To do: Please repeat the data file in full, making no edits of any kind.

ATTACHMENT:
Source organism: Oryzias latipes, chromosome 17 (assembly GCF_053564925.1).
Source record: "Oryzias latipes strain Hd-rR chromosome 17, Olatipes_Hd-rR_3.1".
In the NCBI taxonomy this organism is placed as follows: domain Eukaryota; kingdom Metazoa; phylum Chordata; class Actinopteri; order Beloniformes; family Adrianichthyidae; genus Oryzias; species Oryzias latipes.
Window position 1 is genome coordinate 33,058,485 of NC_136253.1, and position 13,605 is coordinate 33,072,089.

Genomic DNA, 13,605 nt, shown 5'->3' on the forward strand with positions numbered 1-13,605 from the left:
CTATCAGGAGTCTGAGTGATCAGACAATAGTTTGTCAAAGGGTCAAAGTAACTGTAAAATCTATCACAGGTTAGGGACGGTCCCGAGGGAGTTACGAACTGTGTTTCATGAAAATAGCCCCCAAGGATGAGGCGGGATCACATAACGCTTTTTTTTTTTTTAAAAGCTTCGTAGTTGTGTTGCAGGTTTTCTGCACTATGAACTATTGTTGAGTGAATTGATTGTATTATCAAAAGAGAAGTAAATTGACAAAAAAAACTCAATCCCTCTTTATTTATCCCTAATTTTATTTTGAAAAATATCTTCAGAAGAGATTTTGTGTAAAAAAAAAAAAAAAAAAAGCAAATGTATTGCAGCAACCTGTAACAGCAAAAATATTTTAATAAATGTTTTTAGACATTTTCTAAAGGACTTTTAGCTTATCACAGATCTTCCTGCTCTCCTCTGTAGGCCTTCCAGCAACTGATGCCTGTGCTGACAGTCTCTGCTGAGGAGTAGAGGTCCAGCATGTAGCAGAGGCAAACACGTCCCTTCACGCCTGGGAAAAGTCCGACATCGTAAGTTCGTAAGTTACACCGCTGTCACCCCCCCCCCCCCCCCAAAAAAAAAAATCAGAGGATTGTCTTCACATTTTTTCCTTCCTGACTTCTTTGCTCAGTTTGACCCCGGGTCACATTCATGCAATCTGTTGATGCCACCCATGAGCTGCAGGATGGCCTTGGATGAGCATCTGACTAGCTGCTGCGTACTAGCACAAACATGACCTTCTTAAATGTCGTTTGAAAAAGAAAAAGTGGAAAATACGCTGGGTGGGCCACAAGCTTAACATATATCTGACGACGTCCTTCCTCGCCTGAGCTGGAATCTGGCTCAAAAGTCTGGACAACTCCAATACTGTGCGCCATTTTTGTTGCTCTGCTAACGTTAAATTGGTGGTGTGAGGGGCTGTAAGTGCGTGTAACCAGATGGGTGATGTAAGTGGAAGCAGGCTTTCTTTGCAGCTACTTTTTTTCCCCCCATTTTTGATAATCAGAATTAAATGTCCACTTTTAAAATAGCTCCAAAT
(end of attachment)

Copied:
Source organism: Oryzias latipes, chromosome 17 (assembly GCF_053564925.1).
Source record: "Oryzias latipes strain Hd-rR chromosome 17, Olatipes_Hd-rR_3.1".
In the NCBI taxonomy this organism is placed as follows: domain Eukaryota; kingdom Metazoa; phylum Chordata; class Actinopteri; order Beloniformes; family Adrianichthyidae; genus Oryzias; species Oryzias latipes.
Window position 1 is genome coordinate 33,058,485 of NC_136253.1, and position 13,605 is coordinate 33,072,089.

Genomic DNA, 13,605 nt, shown 5'->3' on the forward strand with positions numbered 1-13,605 from the left:
CTATCAGGAGTCTGAGTGATCAGACAATAGTTTGTCAAAGGGTCAAAGTAACTGTAAAATCTATCACAGGTTAGGGACGGTCCCGAGGGAGTTACGAACTGTGTTTCATGAAAATAGCCCCCAAGGATGAGGCGGGATCACATAACGCTTTTTTTTTTTTTAAAAGCTTCGTAGTTGTGTTGCAGGTTTTCTGCACTATGAACTATTGTTGAGTGAATTGATTGTATTATCAAAAGAGAAGTAAATTGACAAAAAAAACTCAATCCCTCTTTATTTATCCCTAATTTTATTTTGAAAAATATCTTCAGAAGAGATTTTGTGTAAAAAAAAAAAAAAAAAAAGCAAATGTATTGCAGCAACCTGTAACAGCAAAAATATTTTAATAAATGTTTTTAGACATTTTCTAAAGGACTTTTAGCTTATCACAGATCTTCCTGCTCTCCTCTGTAGGCCTTCCAGCAACTGATGCCTGTGCTGACAGTCTCTGCTGAGGAGTAGAGGTCCAGCATGTAGCAGAGGCAAACACGTCCCTTCACGCCTGGGAAAAGTCCGACATCGTAAGTTCGTAAGTTACACCGCTGTCACCCCCCCCCCCCCCCCAAAAAAAAAAATCAGAGGATTGTCTTCACATTTTTTCCTTCCTGACTTCTTTGCTCAGTTTGACCCCGGGTCACATTCATGCAATCTGTTGATGCCACCCATGAGCTGCAGGATGGCCTTGGATGAGCATCTGACTAGCTGCTGCGTACTAGCACAAACATGACCTTCTTAAATGTCGTTTGAAAAAGAAAAAGTGGAAAATACGCTGGGTGGGCCACAAGCTTAACATATATCTGACGACGTCCTTCCTCGCCTGAGCTGGAATCTGGCTCAAAAGTCTGGACAACTCCAATACTGTGCGCCATTTTTGTTGCTCTGCTAACGTTAAATTGGTGGTGTGAGGGGCTGTAAGTGCGTGTAACCAGATGGGTGATGTAAGTGGAAGCAGGCTTTCTTTGCAGCTACTTTTTTTCCCCCCATTTTTGATAATCAGAATTAAATGTCCACTTTTAAAATAGCTCCAAAT